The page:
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Doddabasappa Temple

Dodda Basappa Temple at Dambal, a unique 24-pointed, uninterrupted stellate (star-shaped), 7-tiered dravida plan, 12th century CE

The Doddabasappa Temple (Kannada: ದೊಡ್ಡಬಸಪ್ಪ ದೇವಸ್ಥಾನ ) is a 12th-century Western Chalukyan architectural innovation in Dambal, Karnataka state, India. Dambal is about 20 km (12 mi) southeast of Gadag city and 24 km (15 mi) southwest of Ittagi in Koppal district.[1] The sanctum contains a Shiva linga, the symbol of the presiding deity, God Shiva. The temple interior is a standard construction and consists of a sanctum (cella), a vestibule (antarala) and a main mantapa (also called navaranga or hall). The vestibule connects the sanctum to the mantapa.[2] The Western Chalukya monuments, regional variants of existing dravida (South Indian) temples, defined the Karnata dravida architectural tradition.[3][4]


  • Temple plan 1
    • Stellate plan 1.1
    • Other details 1.2
  • Notes 2
  • External links 3
  • References 4

Temple plan

Twenty-four pointed stellate plan of vimana of Dodda Basappa Temple in Dambal, 12th century CE

Stellate plan

The temple is based on a very original 24-pointed uninterrupted stellate (star shaped) plan and uses soapstone as its basic building material.[5] Contemporary stellate plans of the Bhumija shrines in central India from where the inspiration for this temple came from, were all 32-pointed interrupted types. No temples of the 6-, 12-, or 24-pointed stellate plans are known to exist in Karnataka or Maharashtra, with the exception of the Doddabasappa temple, which can be described as a 24-pointed uninterrupted plan.[5] In an 'interrupted' stellate plan, the stellate outline is interrupted by orthogonal (right-angle) projections in the cardinal directions, resulting in star points that have been skipped.[6]

Nandi (vehicle of Shiva-bull) facing shrine through the eastern doorway

The Doddabasappa temple marks the mature development of the Chalukyan art which originated from basic dravida architecture of South India. Its departure from conventional dravida plan used in the Virupaksha temple in Pattadakal is so extreme that it would be very difficult to find similarities without detailed examination.[1] A star shape is obtained by rotating a square about its centre. The star points form equidistant projections. The angles and re-entrant angles thus formed make the perimeter of the outerwall of the shrine.[1]

The star projections are carried right up the superstructure (tower over the shrine — Shikhara), giving it an exotic look, though it loses strength in comparison to the square superstructures found in conventional dravida plans. The storied arrangement of the superstructure found in dravida plans is not easily distinguishable here.[7] The upper tiers of the seven-tiered (tala) superstructure look like cogged wheels with 48 dents.[8]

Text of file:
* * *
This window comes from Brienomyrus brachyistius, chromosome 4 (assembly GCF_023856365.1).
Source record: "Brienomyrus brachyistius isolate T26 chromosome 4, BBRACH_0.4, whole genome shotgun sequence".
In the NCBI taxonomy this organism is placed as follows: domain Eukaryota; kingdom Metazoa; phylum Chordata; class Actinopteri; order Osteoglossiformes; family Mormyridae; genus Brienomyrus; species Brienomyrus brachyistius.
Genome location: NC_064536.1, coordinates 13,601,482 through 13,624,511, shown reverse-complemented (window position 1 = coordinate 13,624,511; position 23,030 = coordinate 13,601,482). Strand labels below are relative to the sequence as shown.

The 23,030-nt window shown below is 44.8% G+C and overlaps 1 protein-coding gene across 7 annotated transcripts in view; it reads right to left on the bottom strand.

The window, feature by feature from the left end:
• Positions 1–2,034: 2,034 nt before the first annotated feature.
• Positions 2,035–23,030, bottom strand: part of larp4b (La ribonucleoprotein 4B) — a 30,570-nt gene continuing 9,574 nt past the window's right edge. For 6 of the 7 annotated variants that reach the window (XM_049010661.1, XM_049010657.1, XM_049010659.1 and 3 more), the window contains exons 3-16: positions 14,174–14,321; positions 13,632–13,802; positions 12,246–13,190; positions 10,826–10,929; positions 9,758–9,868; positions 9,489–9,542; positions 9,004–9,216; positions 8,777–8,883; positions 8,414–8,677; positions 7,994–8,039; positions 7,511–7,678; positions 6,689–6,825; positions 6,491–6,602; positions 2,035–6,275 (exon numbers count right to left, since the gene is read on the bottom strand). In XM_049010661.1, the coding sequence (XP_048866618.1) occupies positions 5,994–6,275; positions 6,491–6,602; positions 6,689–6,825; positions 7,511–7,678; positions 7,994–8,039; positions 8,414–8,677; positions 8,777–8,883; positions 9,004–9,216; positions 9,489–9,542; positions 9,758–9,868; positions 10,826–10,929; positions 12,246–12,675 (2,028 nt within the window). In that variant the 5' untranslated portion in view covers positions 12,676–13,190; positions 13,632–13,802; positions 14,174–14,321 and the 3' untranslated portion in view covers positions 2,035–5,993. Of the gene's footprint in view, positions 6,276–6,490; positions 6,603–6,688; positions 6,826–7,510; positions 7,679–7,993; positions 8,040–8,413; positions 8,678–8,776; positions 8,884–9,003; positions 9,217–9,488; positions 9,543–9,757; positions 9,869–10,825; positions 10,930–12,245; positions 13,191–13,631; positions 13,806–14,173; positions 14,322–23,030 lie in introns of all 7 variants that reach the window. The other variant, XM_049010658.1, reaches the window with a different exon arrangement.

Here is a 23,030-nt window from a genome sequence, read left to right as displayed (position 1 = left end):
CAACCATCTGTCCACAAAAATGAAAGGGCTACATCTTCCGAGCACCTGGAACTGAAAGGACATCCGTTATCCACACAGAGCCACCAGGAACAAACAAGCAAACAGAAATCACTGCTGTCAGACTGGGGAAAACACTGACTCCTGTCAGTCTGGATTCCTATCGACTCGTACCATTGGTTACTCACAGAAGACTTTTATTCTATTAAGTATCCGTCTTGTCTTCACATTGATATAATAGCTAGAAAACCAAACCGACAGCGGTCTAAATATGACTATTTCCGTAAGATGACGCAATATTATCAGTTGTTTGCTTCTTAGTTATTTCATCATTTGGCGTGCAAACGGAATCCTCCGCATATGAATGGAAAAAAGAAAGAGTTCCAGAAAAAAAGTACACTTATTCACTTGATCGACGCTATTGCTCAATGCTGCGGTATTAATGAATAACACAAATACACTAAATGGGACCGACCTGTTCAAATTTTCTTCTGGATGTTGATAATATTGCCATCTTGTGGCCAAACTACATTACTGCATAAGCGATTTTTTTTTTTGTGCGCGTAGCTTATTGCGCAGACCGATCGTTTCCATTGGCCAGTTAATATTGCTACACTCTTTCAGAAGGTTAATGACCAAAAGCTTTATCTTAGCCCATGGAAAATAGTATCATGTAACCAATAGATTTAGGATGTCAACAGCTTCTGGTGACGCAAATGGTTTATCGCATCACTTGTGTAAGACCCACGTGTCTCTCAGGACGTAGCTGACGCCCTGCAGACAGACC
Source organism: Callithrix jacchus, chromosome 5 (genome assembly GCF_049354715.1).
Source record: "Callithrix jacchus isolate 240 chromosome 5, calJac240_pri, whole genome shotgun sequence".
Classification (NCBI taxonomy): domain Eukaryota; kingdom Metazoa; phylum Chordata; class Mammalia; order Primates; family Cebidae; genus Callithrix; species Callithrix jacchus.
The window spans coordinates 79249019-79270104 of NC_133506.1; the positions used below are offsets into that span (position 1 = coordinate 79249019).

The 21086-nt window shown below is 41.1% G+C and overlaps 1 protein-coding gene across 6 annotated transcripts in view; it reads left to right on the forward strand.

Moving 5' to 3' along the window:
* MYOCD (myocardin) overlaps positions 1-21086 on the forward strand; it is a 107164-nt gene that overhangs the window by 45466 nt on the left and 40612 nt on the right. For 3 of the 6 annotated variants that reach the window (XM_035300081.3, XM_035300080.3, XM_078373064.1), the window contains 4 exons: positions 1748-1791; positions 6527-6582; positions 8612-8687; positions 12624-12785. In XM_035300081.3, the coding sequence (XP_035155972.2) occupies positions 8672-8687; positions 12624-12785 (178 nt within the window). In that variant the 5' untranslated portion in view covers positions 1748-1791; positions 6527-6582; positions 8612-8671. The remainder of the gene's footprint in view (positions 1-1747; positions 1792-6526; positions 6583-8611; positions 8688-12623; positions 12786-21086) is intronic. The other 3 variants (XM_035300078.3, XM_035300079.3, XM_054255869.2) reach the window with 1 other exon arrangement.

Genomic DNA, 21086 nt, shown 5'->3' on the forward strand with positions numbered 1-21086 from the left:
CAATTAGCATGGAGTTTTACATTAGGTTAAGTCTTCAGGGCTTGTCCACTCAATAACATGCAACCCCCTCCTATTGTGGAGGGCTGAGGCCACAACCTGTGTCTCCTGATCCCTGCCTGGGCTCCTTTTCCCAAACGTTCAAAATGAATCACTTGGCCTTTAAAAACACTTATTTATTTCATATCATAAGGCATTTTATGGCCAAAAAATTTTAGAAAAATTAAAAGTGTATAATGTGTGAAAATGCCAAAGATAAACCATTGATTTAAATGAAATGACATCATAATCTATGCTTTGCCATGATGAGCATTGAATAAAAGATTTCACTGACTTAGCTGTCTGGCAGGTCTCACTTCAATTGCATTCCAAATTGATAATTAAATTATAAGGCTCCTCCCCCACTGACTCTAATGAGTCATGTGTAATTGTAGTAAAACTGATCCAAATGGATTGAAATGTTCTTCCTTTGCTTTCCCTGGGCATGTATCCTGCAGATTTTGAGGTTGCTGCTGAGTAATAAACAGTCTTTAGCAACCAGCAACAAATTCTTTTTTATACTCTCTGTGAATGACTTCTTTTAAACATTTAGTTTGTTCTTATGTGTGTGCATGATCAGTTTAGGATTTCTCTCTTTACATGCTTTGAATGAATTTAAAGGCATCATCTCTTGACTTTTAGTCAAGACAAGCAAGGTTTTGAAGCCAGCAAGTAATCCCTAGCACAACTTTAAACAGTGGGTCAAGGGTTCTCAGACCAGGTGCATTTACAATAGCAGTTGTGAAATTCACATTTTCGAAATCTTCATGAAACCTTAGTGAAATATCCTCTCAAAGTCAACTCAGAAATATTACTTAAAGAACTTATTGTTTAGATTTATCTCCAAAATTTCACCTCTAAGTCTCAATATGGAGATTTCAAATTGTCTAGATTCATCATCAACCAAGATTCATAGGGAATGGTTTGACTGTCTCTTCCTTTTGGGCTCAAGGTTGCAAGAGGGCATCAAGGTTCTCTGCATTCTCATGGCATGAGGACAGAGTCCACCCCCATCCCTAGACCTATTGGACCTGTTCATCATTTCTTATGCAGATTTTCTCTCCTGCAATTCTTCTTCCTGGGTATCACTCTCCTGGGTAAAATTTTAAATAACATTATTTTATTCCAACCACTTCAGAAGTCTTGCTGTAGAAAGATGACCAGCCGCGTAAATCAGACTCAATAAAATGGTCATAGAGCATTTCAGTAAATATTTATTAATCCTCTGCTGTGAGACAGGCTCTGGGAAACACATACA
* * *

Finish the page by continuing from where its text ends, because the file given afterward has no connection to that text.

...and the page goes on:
Other details

Wall relief in projections and recesses: Kirtimukha, Pilasters and dravida style miniature towers (aedicule)

The pillars in this temple are finely chiseled and "complicated" but lack the elegance of those at the Kasivisvesvara Temple in Lakkundi.[7] The entrance to the shrine has above it a decorative architrave with space for images (now missing) of the Hindu Gods Brahma, Vishnu and Shiva. Depending on the dedication of the temple, either Vishnu or Shiva would take the central position in this arrangement.[7] The entrance to the sanctum is elaborately decorated on either side with designs that are floral containing tiny images of dancers, musicians and even a mithuna couple (Gemini). In the main mantapa (hall) there are three images, one of the "five headed" Brahma and his vehicle (vahana), the goose, and two images are of Surya, the Sun God.[7]

The temple has two doorways each with a porch, one facing south and the other facing east. The east facing door has on either side the remains of what must have been elegant lintel decoration, and an open hall type of pillared extension containing a large recumbent image of Nandi (bull) which faces the shrine.[2][7]

Half pillar supports the roof of the porch


  1. ^ a b c Cousens (1926), p. 114
  2. ^ a b
  3. ^ Hardy (1995), pp. 6–7
  4. ^
  5. ^ a b Foekema (2003), p. 60
  6. ^ Foekema (2003), p. 63
  7. ^ a b c d e Cousens (1926), p. 115
  8. ^ Foekema (2003), p. 61

External links

  • Dambal
  • Dambal a religious symphony


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